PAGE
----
Strategy is more important in self defense than techniques and training methods, yet also one of the most neglected components for practitioners. Strategy ideally begins long before a physical encounter, and the most expert use is to win without fighting.
A chapter on strategy in The Art of War is titled The Sheathed Sword, with quotes like these:
To fight and conquer in all your battles is not supreme excellence; supreme excellence consists in breaking the enemy's resistance without fighting. In the practical art of war, the best thing of all is to take your enemy's country whole and intact; to shatter and destroy it is not so good...thus the highest form of generalship is to balk the enemy's plans.
He will win who knows when to fight and when not to fight.
Fighting is dangerous and destructive. Great strategists like Sun Tzu knew this, thus preferred not to fight if at all possible. The goal of self defense is not to win a fight. It is to survive and prosper without injury or damage.
Smart self defense strategy begins with avoidance, awareness, and prevention. If you avoid dangerous people and places, you'll never be attacked. If you're aware of your surroundings, you'll see an attack coming. And if you know how to prevent attacks through distance, position, and de-escalation, it will be extremely difficult for you to become a victim. These are the most important aspects of self defense strategy. For a detailed breakdown of these components, see my page on prevention.
In case prevention is not enough, you need a strategic plan. Trusting yourself to respond when appropriate may very well fail. Many predators will attempt to keep you using socially acceptable forms of communication (polite and verbal), up until they nail you out of what seems like nowhere. But it's never "out of nowhere". You should determine for yourself what is "close enough", how you're going to maintain that distance and position (physically and verbally), and what you're going to do if it's breached. Having a plan and various triggers for execution will help ensure you don't allow an attacker to get too close and take you out before you can see it coming.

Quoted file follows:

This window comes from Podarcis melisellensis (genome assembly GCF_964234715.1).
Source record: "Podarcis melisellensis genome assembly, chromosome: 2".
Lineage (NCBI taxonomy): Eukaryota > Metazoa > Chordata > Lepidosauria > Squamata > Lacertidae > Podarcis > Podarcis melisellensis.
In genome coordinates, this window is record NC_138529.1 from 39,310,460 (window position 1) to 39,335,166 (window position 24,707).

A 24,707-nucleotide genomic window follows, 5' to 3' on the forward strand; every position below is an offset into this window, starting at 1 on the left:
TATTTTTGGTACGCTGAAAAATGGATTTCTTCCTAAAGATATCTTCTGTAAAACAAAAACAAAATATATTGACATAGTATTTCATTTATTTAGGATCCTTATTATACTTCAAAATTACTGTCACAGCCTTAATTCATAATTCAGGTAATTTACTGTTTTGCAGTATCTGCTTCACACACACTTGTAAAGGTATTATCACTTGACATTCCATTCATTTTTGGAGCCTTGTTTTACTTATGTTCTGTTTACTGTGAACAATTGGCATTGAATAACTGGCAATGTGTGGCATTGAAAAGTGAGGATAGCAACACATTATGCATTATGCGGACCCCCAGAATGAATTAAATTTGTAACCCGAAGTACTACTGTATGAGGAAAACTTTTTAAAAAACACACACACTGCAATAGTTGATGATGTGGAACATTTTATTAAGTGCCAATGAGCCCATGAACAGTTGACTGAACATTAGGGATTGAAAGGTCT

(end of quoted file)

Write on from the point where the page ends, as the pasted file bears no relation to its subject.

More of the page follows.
Your plan should include when to run and when not to run, in addition to when to give an attacker what he wants. If you only train physically resisting a gun threat, for example, and you don't plan for when that's appropriate and when it's not, you could find yourself making a very stupid move that gets you killed.
Your strategy should include conditioned responses, as mentioned in our sections on techniques and training methods. And these responses can and should be strategic. What are you going to do if someone throws a punch at you from close range, but it's dark and you're not sure exactly how the punch is coming in? What if it's a slash with a knife instead? You can leave that to chance, but if you do your response is more likely to fail. No "fight" is going to follow a script of your design, unfortunately, but having strategic default responses to various types of attacks and situations will allow you to act without having to think first.
Fights are messy, and although physical self defense isn't necessarily a fight as the term is commonly used, it also is. Physical self defense will seem very fast, very hard, and very chaotic. And it probably will be! An initial default response will help you start on the winning side, but you need to be able to continue from there, and you don't know how it will progress, no matter how good you are. There are too many unknown unknowns. (This is why realistic, alive training is essential.) Strategy here can't be technically specific, but you should have some direction. Are you a small woman unlikely to take out an opponent with strikes or joint manipulations? Maybe your strategy should be to get in, avoid damage, get the back, and choke your opponent unconscious. Consider that your general strategy may be different depending on the size, number of opponents, and use and availability of weapons.
Against more than one opponent your strategy may need to shift from taking them out to getting yourself out. How will the techniques you use change with that strategy? What do you need to be looking for? How can you get there? These are the questions you need to have answered before the situations occur.
In FSD we use a single contact strategy for offense and defense called the Covered Blast. This strategy maximizes your options and chances of success while minimizing your opponent's. For armed attacks and defense, we use a 4 Step Matrix for training and fighting, which follows the principles of the Covered Blast.
See this post for more information on integrating the strategy of the Covered Blast and 4 Step Matrix into your practice.
If you do have to physically defend yourself, what are you going to do after it's over? Are you going to call the police? What if someone else does? What are you going to say if and when the police show up? Can you articulate a legal case for self defense? (See our section on self defense law for more information.) Should you attempt to do so? Or should you keep your mouth shut and call a lawyer? How are you going to explain that to the police without looking guilty?
Having a plan before hand is the only way to ensure you do and say what you should instead of leaving it to chance in the heat of the moment. Your strategy for prevention, initial response, follow-up, and the aftermath should be a fundamental element of your self-defense preparations.